Determining the human resources needed to treat cancer is a critical first step as it is important to guide investment and progress ( 21 ). Daphtary et al. ( 22 ) describe a unique methodology for estimating these resources needed in the state of Uttar Pradesh, India, with a population of 200 million. Using the publicly available sources of GLOBOCAN 1 and city population 2 , they explain an enormous shortage of human and other resources for cancer control ( 12 , 23 ). As the data was generated from 2008, the dilemma is expected to be even more dire as the cancer cases in India is projected to increase by 30% over the next 10 years. This case study of Uttar Pradesh may serve as a road map for other interested stakeholders and policy makers in a variety of LMICs.

Rosenblatt indicates that there should be a systematic and ­comprehensive process of long-term planning of radiotherapy services at the national level, taking into account the regulatory infrastructure for radiation protection, planning of centers, equipment, staff, education programs, quality assurance, and sustainability aspects. He adds that “ realistic budgetary and cost considerations must also be a part of the project proposal or business plan”.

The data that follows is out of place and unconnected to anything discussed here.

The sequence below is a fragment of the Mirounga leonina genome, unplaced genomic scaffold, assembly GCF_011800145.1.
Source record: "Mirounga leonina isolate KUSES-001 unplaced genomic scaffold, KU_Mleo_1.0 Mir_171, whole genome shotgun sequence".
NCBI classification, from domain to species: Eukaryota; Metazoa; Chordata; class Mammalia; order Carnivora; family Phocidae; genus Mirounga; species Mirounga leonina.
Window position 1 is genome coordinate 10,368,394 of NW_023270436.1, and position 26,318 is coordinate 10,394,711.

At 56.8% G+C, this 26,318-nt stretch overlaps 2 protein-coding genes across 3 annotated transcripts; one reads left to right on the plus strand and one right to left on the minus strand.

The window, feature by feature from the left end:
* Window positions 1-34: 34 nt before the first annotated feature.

In the second article by Grover and colleagues, the need to train global oncologists from the perspective of a US resident is presented. There is an interest and potential need for US residents to have global training experience, and a concomitant urgent need for LMIC countries to develop oncology training, infrastructure, and services, possibly in collaboration with US residents. Although limited but growing, there are international options for US residents including The Paul Famer Global Surgery Fellowship, international pediatric oncology twinning programs, travel grants through the American Society of Radiation Oncology (ASTRO), and the Global Health Scholars Program through ASTRO-Association of Residents in Radiation Oncology.